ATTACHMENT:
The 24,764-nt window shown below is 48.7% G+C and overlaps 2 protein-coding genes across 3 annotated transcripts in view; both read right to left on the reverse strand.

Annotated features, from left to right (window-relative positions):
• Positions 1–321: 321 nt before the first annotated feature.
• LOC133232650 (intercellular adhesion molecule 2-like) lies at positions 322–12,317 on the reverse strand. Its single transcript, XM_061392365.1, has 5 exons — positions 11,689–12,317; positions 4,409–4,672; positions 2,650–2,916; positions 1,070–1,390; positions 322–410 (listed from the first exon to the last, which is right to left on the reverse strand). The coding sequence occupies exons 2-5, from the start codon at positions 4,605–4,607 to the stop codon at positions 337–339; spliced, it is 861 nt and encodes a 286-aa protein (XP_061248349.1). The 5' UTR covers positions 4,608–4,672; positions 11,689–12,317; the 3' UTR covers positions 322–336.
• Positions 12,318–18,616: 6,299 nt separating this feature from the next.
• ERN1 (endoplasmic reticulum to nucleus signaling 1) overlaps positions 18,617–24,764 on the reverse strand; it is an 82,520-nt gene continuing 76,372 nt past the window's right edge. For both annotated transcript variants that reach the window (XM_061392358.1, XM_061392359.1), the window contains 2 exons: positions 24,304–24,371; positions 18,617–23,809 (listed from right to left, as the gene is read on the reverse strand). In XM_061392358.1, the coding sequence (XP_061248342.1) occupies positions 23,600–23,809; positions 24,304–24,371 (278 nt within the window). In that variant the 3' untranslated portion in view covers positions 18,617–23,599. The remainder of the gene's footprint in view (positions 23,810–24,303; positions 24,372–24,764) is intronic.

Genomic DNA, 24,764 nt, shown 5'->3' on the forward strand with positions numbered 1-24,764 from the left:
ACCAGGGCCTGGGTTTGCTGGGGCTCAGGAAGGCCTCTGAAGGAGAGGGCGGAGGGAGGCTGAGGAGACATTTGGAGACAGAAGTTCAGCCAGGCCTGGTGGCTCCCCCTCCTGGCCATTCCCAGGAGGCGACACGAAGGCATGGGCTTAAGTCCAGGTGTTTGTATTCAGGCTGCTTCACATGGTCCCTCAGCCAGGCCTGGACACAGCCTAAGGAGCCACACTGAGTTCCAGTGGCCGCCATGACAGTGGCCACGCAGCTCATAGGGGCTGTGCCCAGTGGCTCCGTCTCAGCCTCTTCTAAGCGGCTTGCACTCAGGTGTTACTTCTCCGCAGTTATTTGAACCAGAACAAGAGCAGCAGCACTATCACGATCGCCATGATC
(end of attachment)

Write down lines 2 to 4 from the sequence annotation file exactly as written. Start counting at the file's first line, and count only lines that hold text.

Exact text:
Annotated features, from left to right (window-relative positions):
• Positions 1–321: 321 nt before the first annotated feature.
• LOC133232650 (intercellular adhesion molecule 2-like) lies at positions 322–12,317 on the reverse strand. Its single transcript, XM_061392365.1, has 5 exons — positions 11,689–12,317; positions 4,409–4,672; positions 2,650–2,916; positions 1,070–1,390; positions 322–410 (listed from the first exon to the last, which is right to left on the reverse strand). The coding sequence occupies exons 2-5, from the start codon at positions 4,605–4,607 to the stop codon at positions 337–339; spliced, it is 861 nt and encodes a 286-aa protein (XP_061248349.1). The 5' UTR covers positions 4,608–4,672; positions 11,689–12,317; the 3' UTR covers positions 322–336.